Irish whisky is whisky made on the island of Ireland.
The word “whisky” is an Anglicisation of the first word in the Gaelic phrase, uisce beatha, meaning “water of life”. The phrase was a translation of the Latin term aqua vitae, which was commonly used to describe distilled spirits during the Middle Ages.
Peat is rarely used in the malting process, so that Irish whisky has a smoother finish as opposed to the smoky, earthy overtones common to some Scotches. There are notable exceptions to these rules in both countries; an example is Connemara peated Irish malt (double distilled) whiskey from the Cooley Distillery in Riverstown, Cooley, County Louth, Pearse Whisky from Pearse Lyons Distillery Dublin, and the as yet unreleased whisky from Waterford Distillery.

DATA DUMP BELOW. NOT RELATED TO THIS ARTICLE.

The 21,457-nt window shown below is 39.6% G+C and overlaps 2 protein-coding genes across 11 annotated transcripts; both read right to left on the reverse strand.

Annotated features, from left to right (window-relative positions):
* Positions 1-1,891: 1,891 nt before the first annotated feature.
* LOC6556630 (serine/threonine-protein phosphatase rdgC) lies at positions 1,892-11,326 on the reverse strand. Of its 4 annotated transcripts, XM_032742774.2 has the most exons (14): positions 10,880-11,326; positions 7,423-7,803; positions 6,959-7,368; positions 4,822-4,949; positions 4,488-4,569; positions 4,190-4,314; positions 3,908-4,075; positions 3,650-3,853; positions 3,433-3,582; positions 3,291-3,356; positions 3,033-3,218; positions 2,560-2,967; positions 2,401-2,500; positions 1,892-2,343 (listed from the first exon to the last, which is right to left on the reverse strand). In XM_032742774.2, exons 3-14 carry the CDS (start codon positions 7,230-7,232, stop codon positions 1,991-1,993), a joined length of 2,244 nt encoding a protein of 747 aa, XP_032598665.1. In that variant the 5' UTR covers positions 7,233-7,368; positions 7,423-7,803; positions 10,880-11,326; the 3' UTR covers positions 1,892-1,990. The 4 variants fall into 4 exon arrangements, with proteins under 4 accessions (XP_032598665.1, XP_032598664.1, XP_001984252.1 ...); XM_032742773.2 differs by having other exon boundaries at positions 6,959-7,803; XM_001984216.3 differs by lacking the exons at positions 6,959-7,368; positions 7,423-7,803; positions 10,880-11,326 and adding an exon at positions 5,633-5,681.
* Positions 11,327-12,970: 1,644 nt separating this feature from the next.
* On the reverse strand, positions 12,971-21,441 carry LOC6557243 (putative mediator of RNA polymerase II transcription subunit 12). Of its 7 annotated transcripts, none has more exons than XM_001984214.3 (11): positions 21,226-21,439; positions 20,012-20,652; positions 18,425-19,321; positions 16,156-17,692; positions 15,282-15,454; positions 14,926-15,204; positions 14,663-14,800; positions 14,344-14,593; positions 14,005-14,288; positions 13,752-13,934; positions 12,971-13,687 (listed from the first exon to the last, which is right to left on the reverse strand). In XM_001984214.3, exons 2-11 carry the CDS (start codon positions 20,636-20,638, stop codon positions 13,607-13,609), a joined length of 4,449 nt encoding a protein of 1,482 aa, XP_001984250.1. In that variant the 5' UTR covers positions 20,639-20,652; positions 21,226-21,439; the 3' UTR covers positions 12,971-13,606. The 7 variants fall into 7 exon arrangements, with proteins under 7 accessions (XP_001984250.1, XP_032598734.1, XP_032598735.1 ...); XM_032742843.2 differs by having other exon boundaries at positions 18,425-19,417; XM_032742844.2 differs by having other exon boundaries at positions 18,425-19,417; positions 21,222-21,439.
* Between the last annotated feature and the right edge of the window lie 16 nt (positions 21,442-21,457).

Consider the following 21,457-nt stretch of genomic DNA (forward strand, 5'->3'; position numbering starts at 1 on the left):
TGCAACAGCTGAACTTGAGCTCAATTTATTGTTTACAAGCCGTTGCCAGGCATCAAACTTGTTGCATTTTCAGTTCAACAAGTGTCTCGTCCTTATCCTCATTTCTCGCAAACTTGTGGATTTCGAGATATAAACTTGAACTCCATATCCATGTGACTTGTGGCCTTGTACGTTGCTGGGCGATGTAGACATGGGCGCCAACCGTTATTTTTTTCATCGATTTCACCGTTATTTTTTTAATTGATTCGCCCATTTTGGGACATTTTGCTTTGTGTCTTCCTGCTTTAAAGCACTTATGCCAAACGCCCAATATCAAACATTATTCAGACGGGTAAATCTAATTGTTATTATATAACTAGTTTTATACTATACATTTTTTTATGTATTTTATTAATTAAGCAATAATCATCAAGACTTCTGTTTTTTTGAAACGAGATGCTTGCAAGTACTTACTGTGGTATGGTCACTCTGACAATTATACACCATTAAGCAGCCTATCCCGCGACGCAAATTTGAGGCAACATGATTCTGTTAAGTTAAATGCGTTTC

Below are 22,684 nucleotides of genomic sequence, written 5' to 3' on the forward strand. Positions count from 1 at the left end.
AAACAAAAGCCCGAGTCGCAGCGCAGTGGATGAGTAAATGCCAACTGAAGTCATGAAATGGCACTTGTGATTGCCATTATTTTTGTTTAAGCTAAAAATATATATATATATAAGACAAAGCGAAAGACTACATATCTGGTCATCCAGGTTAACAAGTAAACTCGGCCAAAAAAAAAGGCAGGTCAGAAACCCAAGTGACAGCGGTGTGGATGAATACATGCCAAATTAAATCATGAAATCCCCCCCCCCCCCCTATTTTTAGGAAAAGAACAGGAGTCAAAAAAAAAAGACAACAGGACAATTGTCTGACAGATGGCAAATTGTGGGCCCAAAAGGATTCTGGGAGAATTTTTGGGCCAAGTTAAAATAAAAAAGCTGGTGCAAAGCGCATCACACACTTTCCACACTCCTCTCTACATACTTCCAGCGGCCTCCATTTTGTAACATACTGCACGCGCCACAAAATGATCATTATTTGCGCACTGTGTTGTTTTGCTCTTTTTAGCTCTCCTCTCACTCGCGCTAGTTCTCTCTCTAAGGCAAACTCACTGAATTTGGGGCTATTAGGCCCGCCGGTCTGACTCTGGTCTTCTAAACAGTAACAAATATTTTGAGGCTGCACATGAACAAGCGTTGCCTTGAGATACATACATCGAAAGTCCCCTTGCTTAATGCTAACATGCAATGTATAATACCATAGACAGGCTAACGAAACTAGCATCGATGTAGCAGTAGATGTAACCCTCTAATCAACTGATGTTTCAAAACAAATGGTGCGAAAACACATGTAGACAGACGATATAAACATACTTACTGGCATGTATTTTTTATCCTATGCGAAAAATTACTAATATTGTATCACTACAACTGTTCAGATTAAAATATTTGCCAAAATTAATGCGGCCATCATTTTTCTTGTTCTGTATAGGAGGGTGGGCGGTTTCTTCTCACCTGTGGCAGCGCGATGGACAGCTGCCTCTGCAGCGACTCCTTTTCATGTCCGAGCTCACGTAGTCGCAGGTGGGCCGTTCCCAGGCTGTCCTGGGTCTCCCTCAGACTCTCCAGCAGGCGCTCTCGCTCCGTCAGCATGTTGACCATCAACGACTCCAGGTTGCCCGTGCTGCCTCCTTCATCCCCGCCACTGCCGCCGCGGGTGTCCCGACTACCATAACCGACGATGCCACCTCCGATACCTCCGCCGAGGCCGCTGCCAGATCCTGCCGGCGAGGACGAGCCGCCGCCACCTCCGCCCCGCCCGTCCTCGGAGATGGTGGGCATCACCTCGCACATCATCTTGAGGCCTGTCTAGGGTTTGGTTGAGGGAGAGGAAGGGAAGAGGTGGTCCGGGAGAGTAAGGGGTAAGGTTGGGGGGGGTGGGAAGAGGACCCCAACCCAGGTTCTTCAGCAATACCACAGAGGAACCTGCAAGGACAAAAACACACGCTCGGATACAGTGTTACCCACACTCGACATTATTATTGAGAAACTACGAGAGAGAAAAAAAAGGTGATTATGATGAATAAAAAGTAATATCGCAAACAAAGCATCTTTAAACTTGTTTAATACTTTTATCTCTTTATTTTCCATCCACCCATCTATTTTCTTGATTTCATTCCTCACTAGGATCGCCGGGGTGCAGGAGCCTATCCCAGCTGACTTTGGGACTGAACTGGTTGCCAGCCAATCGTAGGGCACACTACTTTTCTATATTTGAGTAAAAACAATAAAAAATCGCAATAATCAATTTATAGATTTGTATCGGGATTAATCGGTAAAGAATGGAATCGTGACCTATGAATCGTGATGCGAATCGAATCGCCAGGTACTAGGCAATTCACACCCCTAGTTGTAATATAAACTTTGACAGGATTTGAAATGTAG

Irish whisky was once the most popular spirit in the world, though a long period of decline from the late 19th century onwards greatly damaged the industry. So much so that although Ireland boasted over 30 distilleries in the 1890s, a century later, this number had fallen to just three. Irish whisky has seen a resurgence in popularity since the late twentieth century, and has been the fastest growing spirit in the world every year since 1990.
With exports growing by over 15% per annum, existing distilleries have been expanded and a number of new distilleries constructed. As of August 2017, Ireland has eighteen distilleries in operation, with at least a further sixteen in the planning stages. Only six of these have been operating long enough to have products sufficiently aged for sale, and only one of these was operating prior to 1975.